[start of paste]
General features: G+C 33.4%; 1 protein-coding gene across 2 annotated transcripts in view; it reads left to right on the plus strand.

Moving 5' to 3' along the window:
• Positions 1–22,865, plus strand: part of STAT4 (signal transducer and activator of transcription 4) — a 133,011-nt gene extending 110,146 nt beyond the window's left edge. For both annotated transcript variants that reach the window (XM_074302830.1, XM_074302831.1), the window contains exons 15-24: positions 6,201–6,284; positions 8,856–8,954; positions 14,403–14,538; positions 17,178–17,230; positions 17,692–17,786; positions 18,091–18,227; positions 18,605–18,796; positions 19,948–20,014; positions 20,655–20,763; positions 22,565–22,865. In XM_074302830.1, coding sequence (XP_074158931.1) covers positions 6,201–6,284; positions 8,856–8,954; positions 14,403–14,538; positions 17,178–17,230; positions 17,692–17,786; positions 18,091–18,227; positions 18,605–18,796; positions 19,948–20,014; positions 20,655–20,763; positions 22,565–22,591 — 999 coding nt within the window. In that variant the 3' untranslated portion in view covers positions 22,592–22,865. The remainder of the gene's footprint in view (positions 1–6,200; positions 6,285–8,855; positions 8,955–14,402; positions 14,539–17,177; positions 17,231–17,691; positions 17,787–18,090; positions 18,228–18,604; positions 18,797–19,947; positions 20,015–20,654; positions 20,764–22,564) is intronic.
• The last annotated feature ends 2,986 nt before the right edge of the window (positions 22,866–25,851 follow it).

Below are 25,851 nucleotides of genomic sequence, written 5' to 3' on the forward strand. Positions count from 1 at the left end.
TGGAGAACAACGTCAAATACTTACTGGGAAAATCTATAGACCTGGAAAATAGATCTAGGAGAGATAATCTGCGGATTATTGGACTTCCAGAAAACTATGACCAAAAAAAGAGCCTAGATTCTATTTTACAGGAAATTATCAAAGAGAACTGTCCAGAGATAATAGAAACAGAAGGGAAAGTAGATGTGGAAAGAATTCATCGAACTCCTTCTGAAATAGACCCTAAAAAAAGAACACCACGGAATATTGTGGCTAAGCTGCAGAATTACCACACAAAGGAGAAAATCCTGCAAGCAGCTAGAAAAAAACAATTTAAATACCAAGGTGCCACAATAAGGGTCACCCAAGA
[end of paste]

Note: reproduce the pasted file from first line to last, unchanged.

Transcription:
General features: G+C 33.4%; 1 protein-coding gene across 2 annotated transcripts in view; it reads left to right on the plus strand.

Moving 5' to 3' along the window:
• Positions 1–22,865, plus strand: part of STAT4 (signal transducer and activator of transcription 4) — a 133,011-nt gene extending 110,146 nt beyond the window's left edge. For both annotated transcript variants that reach the window (XM_074302830.1, XM_074302831.1), the window contains exons 15-24: positions 6,201–6,284; positions 8,856–8,954; positions 14,403–14,538; positions 17,178–17,230; positions 17,692–17,786; positions 18,091–18,227; positions 18,605–18,796; positions 19,948–20,014; positions 20,655–20,763; positions 22,565–22,865. In XM_074302830.1, coding sequence (XP_074158931.1) covers positions 6,201–6,284; positions 8,856–8,954; positions 14,403–14,538; positions 17,178–17,230; positions 17,692–17,786; positions 18,091–18,227; positions 18,605–18,796; positions 19,948–20,014; positions 20,655–20,763; positions 22,565–22,591 — 999 coding nt within the window. In that variant the 3' untranslated portion in view covers positions 22,592–22,865. The remainder of the gene's footprint in view (positions 1–6,200; positions 6,285–8,855; positions 8,955–14,402; positions 14,539–17,177; positions 17,231–17,691; positions 17,787–18,090; positions 18,228–18,604; positions 18,797–19,947; positions 20,015–20,654; positions 20,764–22,564) is intronic.
• The last annotated feature ends 2,986 nt before the right edge of the window (positions 22,866–25,851 follow it).

Below are 25,851 nucleotides of genomic sequence, written 5' to 3' on the forward strand. Positions count from 1 at the left end.
TGGAGAACAACGTCAAATACTTACTGGGAAAATCTATAGACCTGGAAAATAGATCTAGGAGAGATAATCTGCGGATTATTGGACTTCCAGAAAACTATGACCAAAAAAAGAGCCTAGATTCTATTTTACAGGAAATTATCAAAGAGAACTGTCCAGAGATAATAGAAACAGAAGGGAAAGTAGATGTGGAAAGAATTCATCGAACTCCTTCTGAAATAGACCCTAAAAAAAGAACACCACGGAATATTGTGGCTAAGCTGCAGAATTACCACACAAAGGAGAAAATCCTGCAAGCAGCTAGAAAAAAACAATTTAAATACCAAGGTGCCACAATAAGGGTCACCCAAGA